Few of the music recording projects I've been involved with over the years have generated the level of interest of the first Ramones album, RAMONES. There seems to be an ever-growing fascination with the Ramones and with that album in particular. So in 2005, when I was asked by the Ramones Museum in Berlin to provide my firsthand account of the making of that album, I wrote down as much as I could remember about such a fleeting project. Pushing my Photoshop skills to the limit (and with some badly-needed assistance from my graphic designer sister-in-law Sandy), I crafted a tri-fold brochure entitled "Rob Freeman on Recording RAMONES" and sent 1000 copies of it to the museum along with a poster-sized teaser (pictured below) inviting museum visitors to take the brochure hand-outs. The package arrived in early February 2006, just in time for the 30th anniversary of the RAMONES album release. Due to the particular configuration of a tri-fold brochure, I reformatted the content here to fit standard letter-sized pages.

Other than at the Ramones Museum in Berlin or on its website, this is the only place these materials are available for viewing. The exclusive photos of the Ramones in the studio that are scattered throughout the piece were provided courtesy of the band's former manager, Danny Fields, and are not for reproduction or distribution. I respectfully ask that you comply with that.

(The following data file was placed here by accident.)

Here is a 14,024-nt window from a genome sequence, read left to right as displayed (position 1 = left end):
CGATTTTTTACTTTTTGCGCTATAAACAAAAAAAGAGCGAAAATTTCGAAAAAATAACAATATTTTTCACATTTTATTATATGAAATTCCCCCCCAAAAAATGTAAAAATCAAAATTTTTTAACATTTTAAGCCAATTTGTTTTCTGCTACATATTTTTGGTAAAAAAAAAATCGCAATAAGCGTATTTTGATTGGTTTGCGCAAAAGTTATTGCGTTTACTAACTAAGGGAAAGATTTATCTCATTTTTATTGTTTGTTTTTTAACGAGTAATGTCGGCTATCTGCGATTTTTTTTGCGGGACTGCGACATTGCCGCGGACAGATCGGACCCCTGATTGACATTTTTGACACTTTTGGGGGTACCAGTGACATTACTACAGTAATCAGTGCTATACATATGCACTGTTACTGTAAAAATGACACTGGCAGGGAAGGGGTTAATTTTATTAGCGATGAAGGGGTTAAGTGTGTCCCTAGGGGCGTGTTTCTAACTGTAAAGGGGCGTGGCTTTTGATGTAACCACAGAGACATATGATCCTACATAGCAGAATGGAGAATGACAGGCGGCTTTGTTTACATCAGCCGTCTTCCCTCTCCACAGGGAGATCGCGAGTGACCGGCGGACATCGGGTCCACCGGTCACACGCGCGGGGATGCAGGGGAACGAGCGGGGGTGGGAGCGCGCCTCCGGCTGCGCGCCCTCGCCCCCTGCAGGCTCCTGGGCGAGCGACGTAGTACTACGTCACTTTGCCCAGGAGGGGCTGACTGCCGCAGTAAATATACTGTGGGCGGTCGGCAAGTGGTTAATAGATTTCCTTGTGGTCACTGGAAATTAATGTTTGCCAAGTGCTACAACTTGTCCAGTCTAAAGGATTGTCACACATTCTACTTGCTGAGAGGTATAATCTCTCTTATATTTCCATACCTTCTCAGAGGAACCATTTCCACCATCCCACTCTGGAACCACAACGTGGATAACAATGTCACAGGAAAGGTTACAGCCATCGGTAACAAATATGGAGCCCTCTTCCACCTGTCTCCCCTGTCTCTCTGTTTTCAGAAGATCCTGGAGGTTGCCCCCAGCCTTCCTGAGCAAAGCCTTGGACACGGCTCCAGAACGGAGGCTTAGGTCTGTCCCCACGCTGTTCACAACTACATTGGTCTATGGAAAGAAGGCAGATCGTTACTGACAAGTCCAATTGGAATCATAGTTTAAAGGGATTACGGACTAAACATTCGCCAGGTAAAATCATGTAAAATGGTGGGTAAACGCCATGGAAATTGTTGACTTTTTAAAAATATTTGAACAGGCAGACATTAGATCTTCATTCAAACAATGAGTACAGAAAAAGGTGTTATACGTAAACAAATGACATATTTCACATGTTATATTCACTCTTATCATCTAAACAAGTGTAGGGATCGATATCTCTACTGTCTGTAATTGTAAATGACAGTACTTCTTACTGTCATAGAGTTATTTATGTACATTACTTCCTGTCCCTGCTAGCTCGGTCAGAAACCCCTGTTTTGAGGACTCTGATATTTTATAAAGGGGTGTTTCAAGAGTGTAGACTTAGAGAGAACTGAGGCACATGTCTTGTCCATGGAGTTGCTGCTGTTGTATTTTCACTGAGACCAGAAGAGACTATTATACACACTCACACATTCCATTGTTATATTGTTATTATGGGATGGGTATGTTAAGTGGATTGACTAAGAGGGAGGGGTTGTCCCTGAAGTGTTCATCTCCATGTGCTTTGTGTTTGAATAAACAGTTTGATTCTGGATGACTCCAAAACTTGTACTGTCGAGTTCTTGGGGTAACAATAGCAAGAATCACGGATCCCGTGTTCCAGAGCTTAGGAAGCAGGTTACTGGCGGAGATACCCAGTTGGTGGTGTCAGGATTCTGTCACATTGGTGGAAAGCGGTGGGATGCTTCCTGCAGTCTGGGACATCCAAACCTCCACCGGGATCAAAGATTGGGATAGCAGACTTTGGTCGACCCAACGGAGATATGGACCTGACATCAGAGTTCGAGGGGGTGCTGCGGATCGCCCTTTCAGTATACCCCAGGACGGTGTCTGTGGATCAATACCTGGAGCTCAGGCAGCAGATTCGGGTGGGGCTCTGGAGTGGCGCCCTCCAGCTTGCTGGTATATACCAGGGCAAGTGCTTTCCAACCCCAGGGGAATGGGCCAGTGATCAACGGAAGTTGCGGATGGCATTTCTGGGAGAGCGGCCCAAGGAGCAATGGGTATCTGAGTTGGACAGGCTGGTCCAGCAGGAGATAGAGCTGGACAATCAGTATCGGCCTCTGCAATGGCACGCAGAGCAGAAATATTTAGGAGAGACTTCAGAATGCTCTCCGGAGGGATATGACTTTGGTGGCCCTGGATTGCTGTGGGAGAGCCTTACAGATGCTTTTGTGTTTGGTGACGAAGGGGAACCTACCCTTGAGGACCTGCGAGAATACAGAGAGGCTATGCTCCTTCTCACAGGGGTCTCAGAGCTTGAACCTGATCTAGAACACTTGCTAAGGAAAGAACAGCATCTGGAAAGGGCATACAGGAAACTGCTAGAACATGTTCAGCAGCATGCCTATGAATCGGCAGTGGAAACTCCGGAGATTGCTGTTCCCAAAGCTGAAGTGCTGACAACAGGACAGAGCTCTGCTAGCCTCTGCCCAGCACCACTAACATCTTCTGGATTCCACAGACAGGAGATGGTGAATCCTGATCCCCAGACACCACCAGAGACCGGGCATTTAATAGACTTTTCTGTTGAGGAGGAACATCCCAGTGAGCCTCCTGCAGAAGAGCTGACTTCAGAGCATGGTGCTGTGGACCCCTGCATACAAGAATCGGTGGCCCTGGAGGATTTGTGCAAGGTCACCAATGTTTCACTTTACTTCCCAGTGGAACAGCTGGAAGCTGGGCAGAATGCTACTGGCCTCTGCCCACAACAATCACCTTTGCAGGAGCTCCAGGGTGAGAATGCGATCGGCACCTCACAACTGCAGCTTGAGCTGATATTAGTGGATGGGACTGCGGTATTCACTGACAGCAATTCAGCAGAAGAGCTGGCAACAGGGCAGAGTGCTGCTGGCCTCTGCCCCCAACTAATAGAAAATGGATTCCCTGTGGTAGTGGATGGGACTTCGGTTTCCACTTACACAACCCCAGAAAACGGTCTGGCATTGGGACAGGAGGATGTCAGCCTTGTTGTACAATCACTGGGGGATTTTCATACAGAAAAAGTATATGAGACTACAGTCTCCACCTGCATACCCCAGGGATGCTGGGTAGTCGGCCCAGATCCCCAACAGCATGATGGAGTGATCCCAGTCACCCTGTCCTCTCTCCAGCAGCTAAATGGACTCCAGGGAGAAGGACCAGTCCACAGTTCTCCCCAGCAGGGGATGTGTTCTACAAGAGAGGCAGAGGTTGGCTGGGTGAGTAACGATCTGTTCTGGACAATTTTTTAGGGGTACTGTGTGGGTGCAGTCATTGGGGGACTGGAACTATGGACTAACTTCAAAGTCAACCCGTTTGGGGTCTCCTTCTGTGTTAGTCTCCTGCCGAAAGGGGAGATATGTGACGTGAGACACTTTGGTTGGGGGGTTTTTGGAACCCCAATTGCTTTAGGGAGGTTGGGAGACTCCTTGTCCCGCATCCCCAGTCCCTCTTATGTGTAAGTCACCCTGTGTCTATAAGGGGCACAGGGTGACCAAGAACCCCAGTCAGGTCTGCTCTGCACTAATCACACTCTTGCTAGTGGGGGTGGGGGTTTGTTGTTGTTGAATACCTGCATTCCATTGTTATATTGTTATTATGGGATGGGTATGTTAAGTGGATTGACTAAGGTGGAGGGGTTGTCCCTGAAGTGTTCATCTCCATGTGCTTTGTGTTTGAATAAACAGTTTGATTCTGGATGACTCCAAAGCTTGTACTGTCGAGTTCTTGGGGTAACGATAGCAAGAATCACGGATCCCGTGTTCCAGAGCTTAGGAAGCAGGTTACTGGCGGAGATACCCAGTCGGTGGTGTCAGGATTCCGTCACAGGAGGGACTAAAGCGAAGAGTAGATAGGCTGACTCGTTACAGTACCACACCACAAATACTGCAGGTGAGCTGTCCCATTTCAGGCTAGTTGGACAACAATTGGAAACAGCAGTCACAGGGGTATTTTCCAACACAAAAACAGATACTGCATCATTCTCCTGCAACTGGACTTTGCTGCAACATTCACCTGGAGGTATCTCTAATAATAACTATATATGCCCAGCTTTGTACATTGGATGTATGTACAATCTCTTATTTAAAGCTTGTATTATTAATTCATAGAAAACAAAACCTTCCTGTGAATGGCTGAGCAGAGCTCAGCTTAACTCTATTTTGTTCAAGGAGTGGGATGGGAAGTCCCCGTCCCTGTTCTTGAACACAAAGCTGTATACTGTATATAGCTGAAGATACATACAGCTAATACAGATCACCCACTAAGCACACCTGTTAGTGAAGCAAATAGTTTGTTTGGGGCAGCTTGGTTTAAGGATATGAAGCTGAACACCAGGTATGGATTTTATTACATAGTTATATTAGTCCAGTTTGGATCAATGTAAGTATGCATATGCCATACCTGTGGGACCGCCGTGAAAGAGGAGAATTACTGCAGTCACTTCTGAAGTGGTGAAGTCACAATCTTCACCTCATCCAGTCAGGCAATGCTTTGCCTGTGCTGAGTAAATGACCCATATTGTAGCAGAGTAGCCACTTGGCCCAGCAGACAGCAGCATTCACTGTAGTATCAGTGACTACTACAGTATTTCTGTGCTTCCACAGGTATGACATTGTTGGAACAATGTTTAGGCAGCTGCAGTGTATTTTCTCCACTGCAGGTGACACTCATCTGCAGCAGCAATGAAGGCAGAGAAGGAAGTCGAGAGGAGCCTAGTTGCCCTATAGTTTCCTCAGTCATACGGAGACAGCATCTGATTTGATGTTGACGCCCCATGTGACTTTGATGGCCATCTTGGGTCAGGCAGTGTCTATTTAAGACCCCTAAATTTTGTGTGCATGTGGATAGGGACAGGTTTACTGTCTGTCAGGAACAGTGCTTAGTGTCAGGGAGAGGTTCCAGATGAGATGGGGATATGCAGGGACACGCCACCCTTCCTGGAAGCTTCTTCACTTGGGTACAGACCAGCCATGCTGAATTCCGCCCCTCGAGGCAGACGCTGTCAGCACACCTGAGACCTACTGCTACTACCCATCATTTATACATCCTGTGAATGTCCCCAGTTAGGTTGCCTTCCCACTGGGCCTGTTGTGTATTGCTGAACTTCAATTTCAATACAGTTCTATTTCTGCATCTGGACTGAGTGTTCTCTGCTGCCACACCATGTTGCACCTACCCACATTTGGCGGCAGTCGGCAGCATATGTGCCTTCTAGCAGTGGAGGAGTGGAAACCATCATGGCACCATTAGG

Poster for museum wall

                   Poster next to brochure dispenser                    Happy brochure-grabbing museum-goers


In 2012 I was interviewed by Tim McPhate from, a well-established fansite and resource for all things KISS. The interview focused on my experiences in the studio with KISS in early 1981, a volatile time following Peter Chris's departure from the band and just before the release of their most controversial album, "Music from the Elder."

Click here for a downloadable PDF
of the "Music from the Elder" interview

I was interviewed again by Tim McPh
ate from in July 2013. This time the interview focused on my role as recording engineer for Ace Frehley's 1978 solo album, "Ace Frehley." We talked a lot about Ace and his vision for his album…producer Eddie Kramer…the mechanics of recording back in the day…and what it was like recording at Plaza Sound Studios, NYC.

Click here for a downloadable PDF
of the "Ace Frehley" album interview

Ace Frehley, Bobby McAdams, Anton Fig, and Rob Freeman (at door) in Plaza Sound’s control room, 1978


T H E  G O - G O ' S

As part of their ongoing Classic Tracks series, Mix Magazine featured The Go-Go's "Our Lips Are Sealed" in their September 2011 issue. As co-producer and recording/mixing engineer of that record, I was interviewed and (some of) what I offered was included in the final piece. Here's the article for your perusal.